Purisme Luxury Pipe Made From Hi-Tech Carbon Materials

The delicate combination of hi-tech carbon materials with grain bruyere wood and alluringly curved lines has made the Purisme Pipe an uncommon piece. This concept has transformed the age-old shaped conventional pipe into a hypermodern powerful design which brings ergonomics to comprehensive perfection along the way. The pipe head is designed in a unique up side down method which strands perfectly upright and when you set it down, it can manage the balance easily and effectively. Purisme pipe is not just a new method of getting pleasure from smoking; it is the ultimate comeback of a smoking pipe to the area of trend, cult and technology.

purisme pipe

purisme pipe

purisme pipe

Designer : Purisme

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5 thoughts on “Purisme Luxury Pipe Made From Hi-Tech Carbon Materials

  1. "it is the ultimate comeback of a smoking pipe to the area of trend, cult and technology."

    Ojection! No, it definetly do not.

    – Area of trend?

    Pipe smoking – cigarettes and other chemicals are mostly banned from public places. Also they are cancerous. Most high-tech materials are used by Airbus and Boeing for their aircraft productions. Thus this luxurious pipe can not become a trend, a trend like this must reach in cheaper-consumer-bazaars, then it can called as a trend.

    – Ergonomics?

    When smoking a pipe, if it's up right like that without a traditional S style, do you know… that smoke is going right up "in" to your face and eyes in most cases? This is not a smoke-pipe of American-natives, at least it was straight like that and at least 20-30cm long. "unique up side down method which strands perfectly upright and when you set it down, " you put a pipe on it's left or right side because of you are done with it. You never leave it in a balance. If it was needed all pipes made since today has it. You do not put down a pipe. You hold it with your teeth or between your hands from the bottom.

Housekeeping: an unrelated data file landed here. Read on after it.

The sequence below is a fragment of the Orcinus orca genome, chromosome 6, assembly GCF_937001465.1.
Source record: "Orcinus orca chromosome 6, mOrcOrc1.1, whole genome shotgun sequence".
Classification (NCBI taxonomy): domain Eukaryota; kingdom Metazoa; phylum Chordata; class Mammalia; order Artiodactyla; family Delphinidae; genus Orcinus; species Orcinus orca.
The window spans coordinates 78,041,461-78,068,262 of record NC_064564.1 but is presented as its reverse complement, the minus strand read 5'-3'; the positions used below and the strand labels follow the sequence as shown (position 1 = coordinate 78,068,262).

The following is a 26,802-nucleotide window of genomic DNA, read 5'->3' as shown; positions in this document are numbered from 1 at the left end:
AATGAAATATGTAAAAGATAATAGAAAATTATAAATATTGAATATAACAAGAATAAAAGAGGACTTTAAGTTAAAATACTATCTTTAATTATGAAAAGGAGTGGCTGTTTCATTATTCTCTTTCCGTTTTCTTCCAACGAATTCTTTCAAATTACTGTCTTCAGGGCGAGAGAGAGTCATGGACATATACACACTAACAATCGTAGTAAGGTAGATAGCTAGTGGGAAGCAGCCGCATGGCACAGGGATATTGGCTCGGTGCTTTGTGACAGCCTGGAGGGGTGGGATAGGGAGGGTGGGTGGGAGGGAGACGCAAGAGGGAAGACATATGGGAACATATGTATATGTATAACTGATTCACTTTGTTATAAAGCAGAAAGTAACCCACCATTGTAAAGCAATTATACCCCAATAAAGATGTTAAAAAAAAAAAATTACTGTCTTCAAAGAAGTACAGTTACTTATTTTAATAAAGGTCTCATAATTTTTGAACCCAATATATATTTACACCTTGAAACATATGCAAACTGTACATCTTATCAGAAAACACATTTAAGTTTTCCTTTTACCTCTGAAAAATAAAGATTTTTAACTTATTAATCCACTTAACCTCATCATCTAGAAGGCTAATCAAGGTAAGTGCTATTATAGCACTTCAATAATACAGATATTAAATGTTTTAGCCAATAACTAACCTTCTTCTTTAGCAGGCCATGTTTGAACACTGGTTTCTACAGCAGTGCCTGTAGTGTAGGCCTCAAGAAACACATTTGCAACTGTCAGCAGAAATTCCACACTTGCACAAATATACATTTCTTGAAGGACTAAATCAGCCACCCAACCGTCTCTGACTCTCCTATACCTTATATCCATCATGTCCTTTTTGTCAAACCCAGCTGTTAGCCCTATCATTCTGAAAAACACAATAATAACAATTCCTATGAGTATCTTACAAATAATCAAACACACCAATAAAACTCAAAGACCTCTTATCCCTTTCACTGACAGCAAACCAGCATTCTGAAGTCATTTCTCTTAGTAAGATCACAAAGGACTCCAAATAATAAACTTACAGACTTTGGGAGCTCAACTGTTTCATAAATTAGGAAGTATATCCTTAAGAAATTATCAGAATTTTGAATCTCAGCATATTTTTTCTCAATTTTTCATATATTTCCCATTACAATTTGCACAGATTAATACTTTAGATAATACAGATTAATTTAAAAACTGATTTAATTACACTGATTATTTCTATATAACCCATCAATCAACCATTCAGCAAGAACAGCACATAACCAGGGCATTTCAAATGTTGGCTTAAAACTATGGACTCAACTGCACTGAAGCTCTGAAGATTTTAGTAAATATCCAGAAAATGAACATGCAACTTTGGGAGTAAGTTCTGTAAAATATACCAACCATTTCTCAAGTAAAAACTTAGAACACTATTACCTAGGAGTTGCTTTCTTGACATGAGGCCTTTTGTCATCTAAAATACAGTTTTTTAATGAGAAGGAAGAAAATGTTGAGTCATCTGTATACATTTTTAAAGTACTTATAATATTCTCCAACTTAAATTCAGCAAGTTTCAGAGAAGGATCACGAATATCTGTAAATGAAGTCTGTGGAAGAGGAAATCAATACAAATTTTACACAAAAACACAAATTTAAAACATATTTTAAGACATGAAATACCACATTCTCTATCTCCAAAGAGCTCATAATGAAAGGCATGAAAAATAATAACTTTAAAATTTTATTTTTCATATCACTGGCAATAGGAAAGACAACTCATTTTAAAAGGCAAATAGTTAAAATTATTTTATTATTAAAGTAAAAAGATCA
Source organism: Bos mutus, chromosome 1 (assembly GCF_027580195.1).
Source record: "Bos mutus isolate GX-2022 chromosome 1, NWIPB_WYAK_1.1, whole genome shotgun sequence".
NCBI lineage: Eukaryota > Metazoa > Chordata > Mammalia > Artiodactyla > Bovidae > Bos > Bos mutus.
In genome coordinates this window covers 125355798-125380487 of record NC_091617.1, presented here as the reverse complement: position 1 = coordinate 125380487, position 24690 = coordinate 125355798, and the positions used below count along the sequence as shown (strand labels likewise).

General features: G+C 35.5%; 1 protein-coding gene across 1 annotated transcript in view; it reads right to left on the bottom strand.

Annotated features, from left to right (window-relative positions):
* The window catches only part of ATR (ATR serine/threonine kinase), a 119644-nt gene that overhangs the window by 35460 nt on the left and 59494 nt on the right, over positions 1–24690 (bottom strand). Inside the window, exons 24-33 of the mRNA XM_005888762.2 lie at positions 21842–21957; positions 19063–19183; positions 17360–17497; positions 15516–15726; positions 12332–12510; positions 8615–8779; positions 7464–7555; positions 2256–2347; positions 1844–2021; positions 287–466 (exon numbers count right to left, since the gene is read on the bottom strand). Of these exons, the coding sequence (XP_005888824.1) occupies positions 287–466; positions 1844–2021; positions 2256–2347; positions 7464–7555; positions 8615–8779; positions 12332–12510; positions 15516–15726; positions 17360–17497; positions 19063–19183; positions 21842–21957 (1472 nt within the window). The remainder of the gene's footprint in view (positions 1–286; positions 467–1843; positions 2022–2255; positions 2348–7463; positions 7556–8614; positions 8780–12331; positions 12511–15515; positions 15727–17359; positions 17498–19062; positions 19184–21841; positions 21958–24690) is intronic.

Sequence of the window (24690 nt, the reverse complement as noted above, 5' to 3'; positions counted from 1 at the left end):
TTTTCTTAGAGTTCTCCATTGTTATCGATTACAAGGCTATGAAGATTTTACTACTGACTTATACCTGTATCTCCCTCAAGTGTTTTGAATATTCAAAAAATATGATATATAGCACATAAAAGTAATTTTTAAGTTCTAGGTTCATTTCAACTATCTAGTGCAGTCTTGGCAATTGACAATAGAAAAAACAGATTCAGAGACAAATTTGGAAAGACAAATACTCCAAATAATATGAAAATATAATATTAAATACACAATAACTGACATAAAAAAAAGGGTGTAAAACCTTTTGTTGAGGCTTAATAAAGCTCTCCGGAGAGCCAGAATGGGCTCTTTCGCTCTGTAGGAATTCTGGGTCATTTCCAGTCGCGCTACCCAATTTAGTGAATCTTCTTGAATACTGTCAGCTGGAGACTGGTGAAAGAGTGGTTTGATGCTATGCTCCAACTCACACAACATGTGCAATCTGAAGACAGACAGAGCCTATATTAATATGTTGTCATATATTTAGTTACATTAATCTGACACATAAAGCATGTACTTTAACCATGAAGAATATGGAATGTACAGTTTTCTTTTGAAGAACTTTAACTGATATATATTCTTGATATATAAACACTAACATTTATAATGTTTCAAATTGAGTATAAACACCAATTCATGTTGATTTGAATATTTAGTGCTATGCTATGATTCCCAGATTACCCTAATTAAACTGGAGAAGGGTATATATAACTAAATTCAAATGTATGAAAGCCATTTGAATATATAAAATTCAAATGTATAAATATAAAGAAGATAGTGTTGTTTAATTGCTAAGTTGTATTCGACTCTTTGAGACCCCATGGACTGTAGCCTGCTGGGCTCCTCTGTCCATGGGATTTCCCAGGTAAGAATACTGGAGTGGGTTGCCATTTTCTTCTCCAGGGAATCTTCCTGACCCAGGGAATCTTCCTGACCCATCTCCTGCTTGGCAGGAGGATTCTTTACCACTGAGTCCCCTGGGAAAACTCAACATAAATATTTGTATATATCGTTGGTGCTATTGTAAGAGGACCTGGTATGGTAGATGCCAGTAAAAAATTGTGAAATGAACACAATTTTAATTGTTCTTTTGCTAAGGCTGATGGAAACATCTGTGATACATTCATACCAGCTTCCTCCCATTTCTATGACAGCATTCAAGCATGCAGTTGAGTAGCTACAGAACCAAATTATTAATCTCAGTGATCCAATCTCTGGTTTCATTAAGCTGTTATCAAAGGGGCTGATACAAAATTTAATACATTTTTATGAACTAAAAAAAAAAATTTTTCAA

– Cult/Culture

    Smoking pipe culture, all traditional pipes has signs of "self-check". Especially Sepiolit pipes become nicotine-yellow in time, this means it's all pores are filled with nicotine so you can change your pipe or do somethingelse with this pore-filled one. The rose wood made ones are the same in most cases.

    … the designer, did not make a research. I can lend that designer my grandfathers pipe collection and memories.

    • Mert Can-

      I'm sorry to have to say this, but you need to do a bit of research of your own. I'll look past all of your grammatical errors and just correct your awkwardly stated and obviously biased remarks.

      Among young adults, pipe smoking is definitely expanding it's base. Either as a step down from cigarettes on the way to giving them up, an attempt not to completely give in to peer pressure, or just as an effort to "keep it classy", pipe and pipe tobacco sales are on the rise. The trend is already here. One will soon begin to notice this in popular culture.

      Many other products other than airplanes use carbon fiber. Though fabrication of large perfectly machined objects can be expensive (i.e. the body of a plane) it is relatively cheap compared with other materials which have to be Hand crafted when pipemaking, so that comment is right out. Many pipes have already combined several different materials to enhance ones smoking pleasure. From Falcons, Vikings, and 'Air Cooled' Kirsten's aluminum bodies with briar bowls (this article specifically mentions "bruyere," which is the same thing in french), to the gourd bodied Calabash with meerschaum bowl, there is quite the variety of differing views on how to get the best, coolest smoke. Though this looks as though it would be high-end, it would probably be marketed as a mid-range new-age pipe, (like the Kirsten's of Seattle of the Forties, who's designer was, in fact, a Boeing engineer.)